Issues of diagnosis centres around gender, ethnicity and social class, and these groups were brought to attention by people such as Rack (1982) who said there are biases in the way doctors diagnose illness.
Illnesses can be diagnosed through two main classification systems known as DSM and ICM. The DSM is the Diagnostic and Statistical Manual of Mental Disorders and is published by the American Psychiatric Association. It was first published in 1952 and has been followed by many further editions, with the latest published in 1994 (DSM-IV). Similarly, the ICM is the International Classification of Diseases and Related Health Problems and is published by the World Health Organisation. Mental disorders were included in the ICD for the first time in 1948 (ICM-6) and ICD-10 was published in 1992.
In the ICD there are 11 categories of mental disorders, such as mood disorders. The DSM assumes that all symptoms can be grouped together to form a specific mental disorder. It lists around 400 disorders including clinical depression. However, there are problems with these two classification systems. Diagnosis is the process of identifying a disease and allocating it to a category on the basis of symptoms and signs. Any system of classification will be of little value unless psychiatrists can agree with on another when trying to reach a diagnosis (Gelder et al) and so they can have inter-judge reliability. Another problem is that they are reductionist as they are based on medical/biological models, and they assume that illness can be identified by a set of specific symptoms. This can lead to mis-diagnosis if the symptoms are wrong.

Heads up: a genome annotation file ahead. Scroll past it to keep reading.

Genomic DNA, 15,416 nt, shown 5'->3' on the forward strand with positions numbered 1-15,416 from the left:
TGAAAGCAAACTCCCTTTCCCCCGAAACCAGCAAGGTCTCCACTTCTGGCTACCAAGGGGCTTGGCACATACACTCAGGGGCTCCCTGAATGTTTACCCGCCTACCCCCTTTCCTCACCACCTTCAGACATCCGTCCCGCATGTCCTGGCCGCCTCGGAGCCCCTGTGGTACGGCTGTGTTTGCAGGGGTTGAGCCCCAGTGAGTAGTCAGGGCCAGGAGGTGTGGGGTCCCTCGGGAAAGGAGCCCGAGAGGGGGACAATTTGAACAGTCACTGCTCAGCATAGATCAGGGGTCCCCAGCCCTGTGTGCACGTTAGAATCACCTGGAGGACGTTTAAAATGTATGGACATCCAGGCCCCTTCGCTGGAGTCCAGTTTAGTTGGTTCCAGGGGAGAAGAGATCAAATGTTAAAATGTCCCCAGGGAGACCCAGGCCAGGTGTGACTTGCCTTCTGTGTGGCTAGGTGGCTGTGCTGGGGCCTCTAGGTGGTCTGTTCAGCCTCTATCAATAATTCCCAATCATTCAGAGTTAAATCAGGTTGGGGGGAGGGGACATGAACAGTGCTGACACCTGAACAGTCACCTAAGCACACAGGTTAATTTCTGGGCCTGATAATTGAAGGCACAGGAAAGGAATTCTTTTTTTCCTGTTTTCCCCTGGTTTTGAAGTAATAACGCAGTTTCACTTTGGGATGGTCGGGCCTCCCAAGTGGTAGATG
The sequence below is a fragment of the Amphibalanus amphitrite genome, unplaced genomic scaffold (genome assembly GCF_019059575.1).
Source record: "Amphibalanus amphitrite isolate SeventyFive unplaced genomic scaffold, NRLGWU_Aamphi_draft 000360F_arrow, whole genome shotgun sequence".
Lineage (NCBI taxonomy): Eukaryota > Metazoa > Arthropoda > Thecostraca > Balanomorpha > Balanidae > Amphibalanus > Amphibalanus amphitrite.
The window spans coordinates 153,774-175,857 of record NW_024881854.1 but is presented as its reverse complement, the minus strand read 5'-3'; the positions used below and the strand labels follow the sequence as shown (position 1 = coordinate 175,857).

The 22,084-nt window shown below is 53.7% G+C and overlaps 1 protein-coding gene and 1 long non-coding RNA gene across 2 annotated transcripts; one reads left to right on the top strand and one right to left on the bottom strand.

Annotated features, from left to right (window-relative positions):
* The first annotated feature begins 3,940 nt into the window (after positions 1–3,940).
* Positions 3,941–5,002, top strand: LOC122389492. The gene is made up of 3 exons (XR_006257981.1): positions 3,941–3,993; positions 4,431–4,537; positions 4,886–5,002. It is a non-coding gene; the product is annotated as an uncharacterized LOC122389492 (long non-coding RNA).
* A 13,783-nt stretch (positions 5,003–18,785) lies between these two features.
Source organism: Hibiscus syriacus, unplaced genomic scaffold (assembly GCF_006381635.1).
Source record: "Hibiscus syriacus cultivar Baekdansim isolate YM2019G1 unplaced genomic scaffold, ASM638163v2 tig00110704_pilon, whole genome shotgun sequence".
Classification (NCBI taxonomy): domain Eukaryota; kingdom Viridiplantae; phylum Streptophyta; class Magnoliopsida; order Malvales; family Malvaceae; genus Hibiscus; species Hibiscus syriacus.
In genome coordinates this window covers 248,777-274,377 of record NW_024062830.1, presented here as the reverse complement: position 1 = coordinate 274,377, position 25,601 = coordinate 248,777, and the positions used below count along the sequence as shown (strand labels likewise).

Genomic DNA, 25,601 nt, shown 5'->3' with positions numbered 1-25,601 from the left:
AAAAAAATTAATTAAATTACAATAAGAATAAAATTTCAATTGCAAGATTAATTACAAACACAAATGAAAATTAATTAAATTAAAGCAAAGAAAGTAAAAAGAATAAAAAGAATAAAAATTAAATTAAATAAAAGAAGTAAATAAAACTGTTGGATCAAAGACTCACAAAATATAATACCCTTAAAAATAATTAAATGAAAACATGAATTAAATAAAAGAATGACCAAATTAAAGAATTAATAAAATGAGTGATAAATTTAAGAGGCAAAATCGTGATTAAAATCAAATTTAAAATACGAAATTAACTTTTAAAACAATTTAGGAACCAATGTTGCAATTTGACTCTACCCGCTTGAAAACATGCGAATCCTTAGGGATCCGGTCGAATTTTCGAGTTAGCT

Research into the effects of gender, ethnicity and social class also illustrate problems of reliability and validity in relation to the diagnosis of psychological abnormality. Accusations have been made by a number of people including Fernando (1991), Rack (1982) and Ussher (1992), that there are biases in diagnosis. There is relevant...
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